Transparency In Government Reporting Of Financial Statements Approved In Bill Banning CRT Training To Public Employees

Transparency In Government Reporting Of Financial Statements Approved In Bill Banning CRT Training To Public Employees

By Terri Jo Neff |

Votes by State Senators on three bills Thursday may have been overshadowed by the struggle to get budget legislation passed, but some legislators say the importance of those votes should not be ignored.

After its passage Thursday in the Senate, SB1074 was sent to Gov. Doug Ducey. The bill introduced by Sen. David Livingston (R-LD22) prohibits the state, as well as any state agency, city, town, county, or other political subdivision of Arizona from using public monies for and requiring an employee to engage in orientation, training, or therapy premised on any form of blame or judgment on the basis of race, ethnicity, or sex.

The 16 to 14 vote banning what is commonly called Critical Race Theory training from government workplaces is something Sam Stone, chief of staff for Phoenix City Councilman Sal DiCiccio, applauds the Legislature for, as it stops what he calls “hate” in its tracks.

“A lot of people who aren’t familiar with it confuse Critical Race Theory with the racial sensitivity training they may have had in the past. Critical Race Theory is not that,” Stone told AZ Free News. “It is a pernicious, racist ideology that seeks to rewrite history, and asserts that every single white person is, by definition, a racist and every person of color a victim.. No one should ever be told who or what they are based on the color of their skin.”

But there is much more to SB1074 than the training prohibition.

If Ducey signs the bill, it will usher in a major change to how cities, towns, counties, and community college districts approve the financial statements related to statutorily-required audits. The approval is often conducted under the radar by a city or town council, county board of supervisors, and college board of directors through the consent agenda of a meeting.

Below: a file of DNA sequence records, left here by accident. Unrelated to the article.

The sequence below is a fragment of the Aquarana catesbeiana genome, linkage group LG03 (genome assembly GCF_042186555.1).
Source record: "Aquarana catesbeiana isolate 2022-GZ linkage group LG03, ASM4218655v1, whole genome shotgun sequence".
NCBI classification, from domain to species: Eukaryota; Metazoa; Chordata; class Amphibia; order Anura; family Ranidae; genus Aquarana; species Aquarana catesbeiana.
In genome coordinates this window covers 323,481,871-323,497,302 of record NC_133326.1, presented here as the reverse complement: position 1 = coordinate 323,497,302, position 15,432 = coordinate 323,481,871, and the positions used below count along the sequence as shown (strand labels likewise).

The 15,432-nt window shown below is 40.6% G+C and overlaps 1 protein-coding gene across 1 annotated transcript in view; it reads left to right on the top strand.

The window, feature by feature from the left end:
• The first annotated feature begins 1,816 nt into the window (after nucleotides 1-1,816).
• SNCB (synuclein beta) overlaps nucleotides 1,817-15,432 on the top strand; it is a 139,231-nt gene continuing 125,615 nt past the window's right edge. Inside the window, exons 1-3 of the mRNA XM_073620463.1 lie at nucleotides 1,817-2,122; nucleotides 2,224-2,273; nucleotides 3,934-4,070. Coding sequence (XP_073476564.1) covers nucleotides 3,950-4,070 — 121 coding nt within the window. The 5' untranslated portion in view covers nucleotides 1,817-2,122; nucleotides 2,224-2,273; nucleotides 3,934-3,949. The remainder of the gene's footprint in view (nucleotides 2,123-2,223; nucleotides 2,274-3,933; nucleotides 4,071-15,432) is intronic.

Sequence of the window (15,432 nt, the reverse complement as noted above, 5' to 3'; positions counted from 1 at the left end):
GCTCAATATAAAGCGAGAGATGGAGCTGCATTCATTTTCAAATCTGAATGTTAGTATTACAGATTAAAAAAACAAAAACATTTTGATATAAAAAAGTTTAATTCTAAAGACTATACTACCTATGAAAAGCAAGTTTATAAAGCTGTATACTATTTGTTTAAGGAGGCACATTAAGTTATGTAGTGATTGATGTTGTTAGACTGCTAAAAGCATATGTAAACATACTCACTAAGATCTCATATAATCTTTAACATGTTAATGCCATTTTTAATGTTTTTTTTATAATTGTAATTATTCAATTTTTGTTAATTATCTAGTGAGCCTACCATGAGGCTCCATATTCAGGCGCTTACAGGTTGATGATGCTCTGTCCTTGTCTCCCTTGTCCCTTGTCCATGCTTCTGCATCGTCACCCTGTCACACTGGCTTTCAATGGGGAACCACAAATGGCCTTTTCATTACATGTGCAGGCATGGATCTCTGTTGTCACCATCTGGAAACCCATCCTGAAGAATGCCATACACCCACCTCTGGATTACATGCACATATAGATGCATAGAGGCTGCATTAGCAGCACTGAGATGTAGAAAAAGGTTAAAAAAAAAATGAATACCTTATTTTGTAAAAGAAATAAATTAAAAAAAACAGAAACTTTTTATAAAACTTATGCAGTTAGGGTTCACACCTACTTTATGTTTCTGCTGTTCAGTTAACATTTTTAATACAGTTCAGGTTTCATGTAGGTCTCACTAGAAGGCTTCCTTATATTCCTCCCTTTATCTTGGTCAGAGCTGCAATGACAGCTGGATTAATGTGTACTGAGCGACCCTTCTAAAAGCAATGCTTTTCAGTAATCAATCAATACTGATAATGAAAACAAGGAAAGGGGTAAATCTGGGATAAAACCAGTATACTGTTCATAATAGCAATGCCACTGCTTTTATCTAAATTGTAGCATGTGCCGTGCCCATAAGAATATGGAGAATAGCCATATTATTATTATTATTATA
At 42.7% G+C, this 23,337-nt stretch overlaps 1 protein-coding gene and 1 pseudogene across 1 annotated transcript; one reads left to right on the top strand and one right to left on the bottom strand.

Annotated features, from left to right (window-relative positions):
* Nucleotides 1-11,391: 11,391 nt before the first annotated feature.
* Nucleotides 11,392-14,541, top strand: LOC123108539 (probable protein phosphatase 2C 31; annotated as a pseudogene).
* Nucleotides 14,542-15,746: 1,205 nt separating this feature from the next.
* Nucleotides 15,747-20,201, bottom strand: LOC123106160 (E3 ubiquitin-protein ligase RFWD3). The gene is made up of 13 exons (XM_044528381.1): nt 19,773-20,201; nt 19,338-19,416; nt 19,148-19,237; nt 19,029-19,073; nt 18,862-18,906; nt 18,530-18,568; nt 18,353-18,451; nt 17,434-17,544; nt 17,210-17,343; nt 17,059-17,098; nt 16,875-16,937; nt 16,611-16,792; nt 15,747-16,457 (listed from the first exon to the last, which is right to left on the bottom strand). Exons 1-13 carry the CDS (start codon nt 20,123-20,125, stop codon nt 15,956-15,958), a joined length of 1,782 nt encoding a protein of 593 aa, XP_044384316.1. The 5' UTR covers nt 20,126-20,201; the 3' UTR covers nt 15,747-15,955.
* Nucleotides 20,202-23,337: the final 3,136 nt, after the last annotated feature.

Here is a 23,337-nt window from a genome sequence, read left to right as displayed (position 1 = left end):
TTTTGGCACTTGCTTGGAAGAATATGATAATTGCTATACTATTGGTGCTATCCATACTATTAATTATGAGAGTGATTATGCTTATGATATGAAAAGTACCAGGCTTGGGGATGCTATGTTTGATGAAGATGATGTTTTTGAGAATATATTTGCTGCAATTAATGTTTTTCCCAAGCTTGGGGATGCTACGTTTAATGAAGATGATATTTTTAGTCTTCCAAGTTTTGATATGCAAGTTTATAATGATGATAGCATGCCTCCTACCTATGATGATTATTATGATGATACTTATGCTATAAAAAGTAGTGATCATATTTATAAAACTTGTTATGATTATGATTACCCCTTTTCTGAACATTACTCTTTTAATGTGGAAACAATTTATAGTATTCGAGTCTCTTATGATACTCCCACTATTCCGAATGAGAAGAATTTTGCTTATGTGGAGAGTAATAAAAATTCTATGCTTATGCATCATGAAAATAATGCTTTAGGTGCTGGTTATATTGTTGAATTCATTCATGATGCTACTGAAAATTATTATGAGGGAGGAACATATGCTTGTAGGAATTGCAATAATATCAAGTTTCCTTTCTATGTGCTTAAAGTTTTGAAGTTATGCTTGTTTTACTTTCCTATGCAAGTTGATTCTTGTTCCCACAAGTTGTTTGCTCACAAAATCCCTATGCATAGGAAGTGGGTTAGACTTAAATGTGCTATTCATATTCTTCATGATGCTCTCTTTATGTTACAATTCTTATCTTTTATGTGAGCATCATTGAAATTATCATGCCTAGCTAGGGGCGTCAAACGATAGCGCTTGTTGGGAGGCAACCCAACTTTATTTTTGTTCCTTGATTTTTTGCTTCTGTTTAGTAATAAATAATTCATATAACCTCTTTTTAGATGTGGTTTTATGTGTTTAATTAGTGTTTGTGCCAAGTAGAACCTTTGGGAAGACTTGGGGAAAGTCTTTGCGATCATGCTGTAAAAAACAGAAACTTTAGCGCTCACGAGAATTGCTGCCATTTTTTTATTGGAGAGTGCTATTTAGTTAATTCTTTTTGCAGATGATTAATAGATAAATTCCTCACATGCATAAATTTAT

No discussion is allowed of items on a consent agendas, leaving the public with little awareness of any problems identified during an audit.  But under Livingston’s bill, Arizona’s cities, towns, counties, and community college districts would be prohibited from shielding a negative audit through a consent agenda vote.

SB1074 also requires the governing body to have the CPA or auditor who performed the audit or prepared the financial statements to make a public presentation of the results. And it must be conducted during a regular meeting of the public body which has been properly noticed.

Another bill headed to Ducey is HB2792 introduced by Rep. Jake Hoffman (R-LD12) to make it a felony for a county recorder or other election official to knowingly mail out an early ballot to a voter who has not requested the ballot. The bill is one of several put forth by Republicans in connection to election reforms, and it passed the Senate on a party line vote of 16 to 14.

One bill that did not make it to Ducey after Thursday’s vote is SB1532, which seeks to prohibit blame or judgment tenets or lesson plans, such as Critical Race Theory, from public schools. It also set rules for how educators can teach controversial topics, and includes a civil penalty of up to $5,000 per incident against a teacher who violates those mandates.

SB1532 has been the focus of many passioned comments from legislators since being introduced by Livingston several weeks ago. It passed the House earlier this month on a 31 to 29 party line vote, and would have needed the support of all 16 Republican Senators on Thursday to pass.

But it was the bill’s provision allowing prosecutors from the Arizona Attorney General’s Office or a local county attorney’s office to sit in classrooms to investigate a teacher’s conduct which led to Sen. Paul Boyer (R-LD20) voting no.

“I’ve been struggling with this bill,” said Boyer, a junior high school teacher, in explaining his vote.

The bill would have died on a 15 to 15 vote, but Livingston utilized a procedural maneuver to change his yes vote to a no vote on his own bill.  The resultant 14 to 16 vote ensures Livingston has a chance to work on a possible amendment which would garner Boyer’s support on a reconsideration vote.